Ghana on Monday joined other nations around the world to commemorate the World Mental Health Day.
The day which falls on October 10 each year, was set aside by the World Health Organisation (WHO) to create awareness on Mental Health and advocate for policy initiatives and investment in the mental health service.
This year’s theme “The Great Push: Investing in Mental”, suggests the need for a further push for the passage of the Mental Health Bill into Law, to help streamline mental health care delivery and to help bridge the huge treatment gap that currently exists in community and hospital care.
Dr Daniel Kertesz, WHO Country Representative, said available information suggests that about 450 million people around the world suffered from mental or behavioural disorder.
He said studies conducted in Africa so far showed that at least one in six people who visited primary health care facilities suffered from some form of mental disorder.
Dr Kertesz said the mood and substance abuse disorders were becoming an increasing concern in the Region and cited frequent disasters, poverty, conflicts and other for forms of social unrest as the common causes of mental disorders.
He said only 50 per cent of countries in the Region had national mental health policies, and there were still inadequate investment in mental health services because human and financial resources currently provided to tackle the huge burden of mental illness were insufficient and access to mental health services was still limited.
Dr Kertesz said due to stigma and discrimination, mental disorders were often overlooked, adding that the number of countries with national mental health policies and plans had increased since the adoption of the regional strategy for mental health over a decade ago.
Dr Kertesz said although the regional strategy for mental health advocated for the shifting of some resources from tertiary care to the primary care level, most of the health facilities and services in the Region remained concentrated in the urban areas, making it difficult for persons with such disorders to have access to care in their communities.
“This hampers access to facilities and services and contributes to stigma and discrimination,” he added.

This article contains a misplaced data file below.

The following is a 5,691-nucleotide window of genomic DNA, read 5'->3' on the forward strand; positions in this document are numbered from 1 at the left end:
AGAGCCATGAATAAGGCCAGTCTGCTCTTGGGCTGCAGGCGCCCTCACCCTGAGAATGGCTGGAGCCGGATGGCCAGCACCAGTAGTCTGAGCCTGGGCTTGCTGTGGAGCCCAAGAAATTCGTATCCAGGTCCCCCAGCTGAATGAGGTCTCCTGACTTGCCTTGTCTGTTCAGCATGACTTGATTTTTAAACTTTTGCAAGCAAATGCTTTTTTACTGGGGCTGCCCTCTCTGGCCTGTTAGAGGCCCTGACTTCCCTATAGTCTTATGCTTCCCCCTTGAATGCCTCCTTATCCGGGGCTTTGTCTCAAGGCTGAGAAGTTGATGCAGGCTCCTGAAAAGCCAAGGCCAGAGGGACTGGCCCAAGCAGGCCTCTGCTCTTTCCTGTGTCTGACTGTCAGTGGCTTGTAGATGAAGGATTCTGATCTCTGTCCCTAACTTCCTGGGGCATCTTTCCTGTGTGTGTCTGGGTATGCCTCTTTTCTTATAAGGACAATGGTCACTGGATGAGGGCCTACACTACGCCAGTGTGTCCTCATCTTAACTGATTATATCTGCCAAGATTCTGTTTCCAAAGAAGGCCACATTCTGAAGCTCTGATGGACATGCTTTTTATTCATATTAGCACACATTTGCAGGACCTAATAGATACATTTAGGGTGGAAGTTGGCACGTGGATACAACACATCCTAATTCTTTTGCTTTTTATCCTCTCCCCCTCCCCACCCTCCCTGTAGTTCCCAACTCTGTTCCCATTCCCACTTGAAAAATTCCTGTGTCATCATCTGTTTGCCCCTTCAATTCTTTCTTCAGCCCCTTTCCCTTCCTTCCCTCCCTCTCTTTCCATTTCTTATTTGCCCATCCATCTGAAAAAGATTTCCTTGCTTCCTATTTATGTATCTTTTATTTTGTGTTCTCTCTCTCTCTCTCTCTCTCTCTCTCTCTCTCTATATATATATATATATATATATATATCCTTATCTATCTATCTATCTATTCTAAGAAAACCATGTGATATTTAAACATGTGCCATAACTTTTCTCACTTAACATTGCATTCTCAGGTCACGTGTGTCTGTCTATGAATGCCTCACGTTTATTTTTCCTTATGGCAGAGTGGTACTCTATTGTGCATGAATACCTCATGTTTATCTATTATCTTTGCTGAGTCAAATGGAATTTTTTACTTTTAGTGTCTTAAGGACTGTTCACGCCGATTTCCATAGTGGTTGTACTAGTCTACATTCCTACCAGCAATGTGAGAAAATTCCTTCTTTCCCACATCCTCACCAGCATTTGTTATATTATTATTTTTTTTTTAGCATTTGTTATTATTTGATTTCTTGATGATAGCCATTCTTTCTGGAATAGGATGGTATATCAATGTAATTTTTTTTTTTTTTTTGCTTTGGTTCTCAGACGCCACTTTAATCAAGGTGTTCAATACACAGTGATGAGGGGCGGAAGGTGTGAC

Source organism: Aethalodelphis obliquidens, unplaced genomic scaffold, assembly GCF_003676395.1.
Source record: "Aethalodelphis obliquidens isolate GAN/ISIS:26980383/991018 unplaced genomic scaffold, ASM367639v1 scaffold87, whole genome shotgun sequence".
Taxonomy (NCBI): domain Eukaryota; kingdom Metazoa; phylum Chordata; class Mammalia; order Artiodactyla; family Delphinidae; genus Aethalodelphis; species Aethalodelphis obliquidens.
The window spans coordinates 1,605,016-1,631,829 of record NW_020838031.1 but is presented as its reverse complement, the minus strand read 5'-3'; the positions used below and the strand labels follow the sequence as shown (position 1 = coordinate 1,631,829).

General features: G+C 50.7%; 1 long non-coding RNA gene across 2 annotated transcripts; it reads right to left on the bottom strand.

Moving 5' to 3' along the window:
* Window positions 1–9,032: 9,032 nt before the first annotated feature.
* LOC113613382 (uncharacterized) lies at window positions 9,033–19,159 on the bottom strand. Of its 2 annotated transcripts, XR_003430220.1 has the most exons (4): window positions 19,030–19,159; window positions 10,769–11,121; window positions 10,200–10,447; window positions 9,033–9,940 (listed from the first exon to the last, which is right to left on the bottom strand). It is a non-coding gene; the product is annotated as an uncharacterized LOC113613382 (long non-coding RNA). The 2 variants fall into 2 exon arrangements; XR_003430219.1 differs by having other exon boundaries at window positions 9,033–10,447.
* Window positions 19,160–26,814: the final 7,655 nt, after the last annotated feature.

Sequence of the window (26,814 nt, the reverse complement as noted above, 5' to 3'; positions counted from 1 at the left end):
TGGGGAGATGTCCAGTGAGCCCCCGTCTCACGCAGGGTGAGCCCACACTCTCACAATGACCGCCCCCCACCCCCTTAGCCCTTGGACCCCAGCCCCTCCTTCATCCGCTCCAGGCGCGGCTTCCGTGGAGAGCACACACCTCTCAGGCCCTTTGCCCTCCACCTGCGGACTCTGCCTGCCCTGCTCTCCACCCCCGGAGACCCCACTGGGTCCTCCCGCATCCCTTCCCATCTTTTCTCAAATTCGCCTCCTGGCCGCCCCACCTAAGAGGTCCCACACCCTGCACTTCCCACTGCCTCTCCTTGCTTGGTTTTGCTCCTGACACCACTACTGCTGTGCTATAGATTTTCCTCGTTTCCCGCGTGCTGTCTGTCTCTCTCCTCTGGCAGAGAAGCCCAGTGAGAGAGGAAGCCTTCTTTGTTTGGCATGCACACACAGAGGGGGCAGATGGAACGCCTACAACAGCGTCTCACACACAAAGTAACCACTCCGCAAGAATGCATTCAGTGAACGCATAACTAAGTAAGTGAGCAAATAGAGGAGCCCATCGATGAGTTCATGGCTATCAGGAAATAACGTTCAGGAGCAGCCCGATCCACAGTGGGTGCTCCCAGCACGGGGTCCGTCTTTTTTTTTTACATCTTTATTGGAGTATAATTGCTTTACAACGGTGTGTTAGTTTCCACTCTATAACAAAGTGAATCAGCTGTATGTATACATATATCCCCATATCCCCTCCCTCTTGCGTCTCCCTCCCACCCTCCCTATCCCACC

He said the need for improvement in mental health did not require sophisticated and expensive technologies, but rather increasing the capacity of the primary health care system for delivery of an integrated package of care as well as policies to initiate programmes based on enhancing treatment and promoting holistic care.
He said communities need to be supported to increase their awareness and help reduce the stigma associated with these disorders.
Dr Kertesz stressed that apart from the improvement and expansion of mental health facilities there were the need to initiate and sustain rehabilitation programmes for the mentally disabled, to facilitate their reintegration into the community.
Mr Joseph Yieleh Chireh, Minister of Health, said government had made mental health one of its priorities and would give Parliament all the necessary support to ensure the final passage of the Mental Health Bill.
He explained that the Bill had already gone through the second reading in Parliament and there was every indication that it would be passed by the end of the year.
Mr Yieleh Chireh gave the assurance that the passage of the bill would pave way for other issues such as the decentralisation of mental health services and the shift in paradigm to community care.
He said with the imminent passage of the bill, there was the need to start working on the legislative instrument, adding that a new policy based on the new Act would need to be drawn and a strategic plan to execute the policy put in place.
Dr Akwesi Osei, Chief Psychiatrist of the Accra Psychiatric Hospital, in an address read on his behalf said there was an on-going training programme at the Kintampo College of Health to train Community Mental Health Officers to serve as field workers.
He said medical assistants in Psychiatry were also being trained to man the Psychiatric wings that would be established in the general hospitals.
Dr Osei expressed appreciation to all collaborators and called for more financial support from government, philanthropists as well as corporate organisations, to help establish rehabilitation centres for the various psychiatric institutions.